Six years after he expected to return home to the Bay Area with the Arizona State football team to face Cal, Angelo Richardson finally is making the trip.
"I'm pretty excited about it," Richardson said.
On Saturday at Memorial Stadium, Richardson will wear his No. 2 ASU jersey but watch from a wheelchair because of a random moment of violence that changed his life forever.
A native of Oakland, Richardson was signed to a scholarship in January 2006 to play wide receiver for the Sun Devils. At Santa Rosa Junior College the previous fall, he caught 93 passes for 1,334 yards and 18 touchdowns.
"I saw Angelo on film, and he was one of those players who immediately jumped off the screen at you," said Dirk Koetter, ASU's head coach at the time and now the offensive coordinator for the Atlantic Falcons. "He could run by everybody, he had size, speed, toughness, elusiveness."
Two months later, in San Francisco with friends, Richardson was caught in the middle of a shooting incident that had nothing to do with him. He took one bullet in the chest, another in the back and was left paralyzed from the waist down.
Koetter recalled the episode as "shocking and surreal," but made Richardson a promise: His ASU scholarship would be there for him no matter how long it took.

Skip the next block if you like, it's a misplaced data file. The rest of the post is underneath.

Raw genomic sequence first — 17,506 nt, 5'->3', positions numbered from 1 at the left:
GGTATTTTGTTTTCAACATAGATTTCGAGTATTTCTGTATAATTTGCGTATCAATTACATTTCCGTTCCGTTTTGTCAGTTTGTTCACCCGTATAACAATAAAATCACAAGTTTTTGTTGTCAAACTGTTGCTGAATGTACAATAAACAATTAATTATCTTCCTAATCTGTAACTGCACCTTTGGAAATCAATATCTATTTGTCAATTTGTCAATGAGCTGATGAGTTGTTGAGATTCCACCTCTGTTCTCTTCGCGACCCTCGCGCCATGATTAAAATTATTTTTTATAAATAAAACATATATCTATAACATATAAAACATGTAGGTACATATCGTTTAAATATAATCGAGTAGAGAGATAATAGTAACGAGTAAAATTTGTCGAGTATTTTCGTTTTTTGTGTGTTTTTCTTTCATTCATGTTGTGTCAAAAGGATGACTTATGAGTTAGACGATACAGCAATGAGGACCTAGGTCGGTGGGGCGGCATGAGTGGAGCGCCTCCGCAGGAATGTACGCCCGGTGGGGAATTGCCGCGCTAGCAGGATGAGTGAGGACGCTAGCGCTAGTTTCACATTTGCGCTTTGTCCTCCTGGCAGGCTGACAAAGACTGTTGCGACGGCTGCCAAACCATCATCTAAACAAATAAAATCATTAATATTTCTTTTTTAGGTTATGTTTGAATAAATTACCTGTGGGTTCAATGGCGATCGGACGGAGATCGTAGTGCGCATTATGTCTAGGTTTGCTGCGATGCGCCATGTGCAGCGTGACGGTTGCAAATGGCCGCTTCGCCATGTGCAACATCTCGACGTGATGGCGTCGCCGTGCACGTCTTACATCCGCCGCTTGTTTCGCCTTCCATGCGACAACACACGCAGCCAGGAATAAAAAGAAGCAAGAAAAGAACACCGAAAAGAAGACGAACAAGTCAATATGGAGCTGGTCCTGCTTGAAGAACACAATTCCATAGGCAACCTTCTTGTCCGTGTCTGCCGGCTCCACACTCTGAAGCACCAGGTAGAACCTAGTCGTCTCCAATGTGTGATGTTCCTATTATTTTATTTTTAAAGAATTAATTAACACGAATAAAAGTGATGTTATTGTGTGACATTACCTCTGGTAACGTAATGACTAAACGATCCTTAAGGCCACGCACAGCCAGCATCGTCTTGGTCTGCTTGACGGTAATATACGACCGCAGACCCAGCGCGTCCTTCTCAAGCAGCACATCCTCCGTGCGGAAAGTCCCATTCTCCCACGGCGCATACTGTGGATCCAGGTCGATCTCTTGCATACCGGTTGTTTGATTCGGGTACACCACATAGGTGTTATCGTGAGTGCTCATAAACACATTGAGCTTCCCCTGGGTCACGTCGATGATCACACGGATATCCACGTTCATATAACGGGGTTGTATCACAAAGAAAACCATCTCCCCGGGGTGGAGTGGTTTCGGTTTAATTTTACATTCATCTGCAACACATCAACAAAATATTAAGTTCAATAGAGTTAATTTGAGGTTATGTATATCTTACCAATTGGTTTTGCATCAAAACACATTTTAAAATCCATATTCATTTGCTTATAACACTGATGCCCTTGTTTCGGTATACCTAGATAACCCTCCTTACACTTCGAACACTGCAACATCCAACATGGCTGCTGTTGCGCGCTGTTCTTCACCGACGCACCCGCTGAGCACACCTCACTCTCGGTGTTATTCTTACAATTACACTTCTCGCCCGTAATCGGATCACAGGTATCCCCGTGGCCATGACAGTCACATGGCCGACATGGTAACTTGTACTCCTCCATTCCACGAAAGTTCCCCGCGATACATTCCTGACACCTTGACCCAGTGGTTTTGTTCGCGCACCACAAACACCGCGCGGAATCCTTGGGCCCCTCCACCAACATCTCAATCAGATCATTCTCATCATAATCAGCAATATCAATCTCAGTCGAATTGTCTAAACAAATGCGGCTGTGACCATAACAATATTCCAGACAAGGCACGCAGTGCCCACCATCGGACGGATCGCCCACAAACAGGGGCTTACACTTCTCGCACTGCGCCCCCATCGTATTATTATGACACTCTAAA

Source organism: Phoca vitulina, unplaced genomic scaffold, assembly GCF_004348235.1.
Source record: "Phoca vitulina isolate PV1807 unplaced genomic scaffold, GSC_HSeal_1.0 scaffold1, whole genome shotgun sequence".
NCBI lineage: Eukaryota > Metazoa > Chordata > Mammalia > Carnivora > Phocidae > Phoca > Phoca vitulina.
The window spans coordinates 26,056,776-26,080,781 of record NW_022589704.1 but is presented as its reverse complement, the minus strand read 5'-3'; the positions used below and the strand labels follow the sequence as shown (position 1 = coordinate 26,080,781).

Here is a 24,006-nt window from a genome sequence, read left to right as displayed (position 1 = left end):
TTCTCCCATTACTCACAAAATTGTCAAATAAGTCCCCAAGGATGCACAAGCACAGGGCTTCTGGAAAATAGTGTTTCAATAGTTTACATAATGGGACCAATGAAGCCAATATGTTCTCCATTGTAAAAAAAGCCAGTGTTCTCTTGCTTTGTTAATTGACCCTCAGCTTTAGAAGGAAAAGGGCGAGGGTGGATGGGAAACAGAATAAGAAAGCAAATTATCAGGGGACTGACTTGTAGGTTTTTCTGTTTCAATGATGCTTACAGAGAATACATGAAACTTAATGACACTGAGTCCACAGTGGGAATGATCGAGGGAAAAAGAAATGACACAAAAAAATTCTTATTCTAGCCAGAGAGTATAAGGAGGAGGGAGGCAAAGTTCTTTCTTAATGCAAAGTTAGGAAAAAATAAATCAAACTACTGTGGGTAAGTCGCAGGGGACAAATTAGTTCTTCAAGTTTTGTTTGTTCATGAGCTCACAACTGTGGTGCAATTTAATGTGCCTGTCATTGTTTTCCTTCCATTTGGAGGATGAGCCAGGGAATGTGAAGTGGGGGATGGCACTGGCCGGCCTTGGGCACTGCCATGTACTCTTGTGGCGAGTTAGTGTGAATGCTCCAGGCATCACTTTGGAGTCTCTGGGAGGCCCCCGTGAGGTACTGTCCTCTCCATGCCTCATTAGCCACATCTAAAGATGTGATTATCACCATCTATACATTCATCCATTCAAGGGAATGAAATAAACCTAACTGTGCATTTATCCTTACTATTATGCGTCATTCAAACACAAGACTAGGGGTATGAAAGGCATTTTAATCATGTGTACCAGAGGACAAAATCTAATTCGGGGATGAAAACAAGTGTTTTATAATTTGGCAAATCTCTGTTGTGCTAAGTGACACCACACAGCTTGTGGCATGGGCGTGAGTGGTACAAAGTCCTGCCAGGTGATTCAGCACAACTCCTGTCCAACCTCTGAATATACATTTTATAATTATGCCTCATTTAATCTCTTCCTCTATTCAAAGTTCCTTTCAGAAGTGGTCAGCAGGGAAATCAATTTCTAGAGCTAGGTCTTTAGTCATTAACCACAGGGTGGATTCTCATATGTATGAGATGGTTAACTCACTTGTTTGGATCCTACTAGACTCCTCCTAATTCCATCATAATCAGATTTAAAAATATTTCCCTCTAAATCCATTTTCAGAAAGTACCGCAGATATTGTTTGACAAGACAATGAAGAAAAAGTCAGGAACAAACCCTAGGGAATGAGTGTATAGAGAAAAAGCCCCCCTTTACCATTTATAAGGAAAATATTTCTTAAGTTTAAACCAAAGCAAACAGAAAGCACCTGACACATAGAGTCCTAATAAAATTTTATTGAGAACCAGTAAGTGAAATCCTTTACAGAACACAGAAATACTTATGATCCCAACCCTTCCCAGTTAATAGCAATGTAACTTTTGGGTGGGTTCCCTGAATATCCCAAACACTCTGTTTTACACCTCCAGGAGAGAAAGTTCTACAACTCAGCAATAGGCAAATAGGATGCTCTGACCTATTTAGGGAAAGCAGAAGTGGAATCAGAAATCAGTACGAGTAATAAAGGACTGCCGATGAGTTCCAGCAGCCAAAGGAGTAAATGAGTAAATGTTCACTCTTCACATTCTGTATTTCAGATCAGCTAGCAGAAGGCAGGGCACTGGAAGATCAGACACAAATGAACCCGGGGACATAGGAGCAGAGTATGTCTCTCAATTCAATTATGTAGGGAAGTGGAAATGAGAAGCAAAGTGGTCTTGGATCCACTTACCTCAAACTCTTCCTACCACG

Following six years of hard work at two different rehabilitation centers, Richardson, 27, is enrolled in classes at Tempe. He is majoring in justice with dreams of becoming a sports agent or perhaps attending law school.
More than that, he has been made a part of the team by new Sun Devils coach Todd Graham.
Jean Boyd, senior associate athletic director at ASU, has helped Richardson settle in on campus.
"As the first game approached, I could tell he was on edge," Boyd said. "This was his first game as part of the ASU family. He didn't come here just to get his degree, he came here to be part of ASU football as much as he can."
So Boyd spoke to Graham about getting the former Skyline-Oakland and San Ramon Valley star involved.
"When they approached me about it, it was a no-brainer," Graham said. "He's a great example of incredible spirit and attitude ... an example of how you respond to adversity. He's a big part of what we're doing."
Richardson attends most practices, goes to film sessions, trains in the weight room and is in the locker room with teammates before home games.
Early this week, Graham invited Richardson to fly with the team to the Bay Area, where he will visit 6-year-old daughter Angelia and watch the Cal-ASU game with his father.
"It was totally a surprise," Richardson said. "Coach Graham's been awesome."
Boyd describes Richardson as always having a smile on his face and believes he will impact the lives of others.
"A couple of times I've had guys in my office complaining a little bit about workouts or school and (Richardson) comes wheeling in and goes out and I'll say, 'OK, what do you really have to be complaining about?'
"I'm sure he's had dark moments along the way," Boyd said. "But when I leave his presence I feel uplifted."
Richardson said he hasn't given up on someday walking. But he spends no time worrying about "what-if" scenarios.
"It took me a long time to get over the whole ordeal and finally become comfortable with who I am in this position," he said. "I'm pretty much on the team, just not playing. This is a great time for me."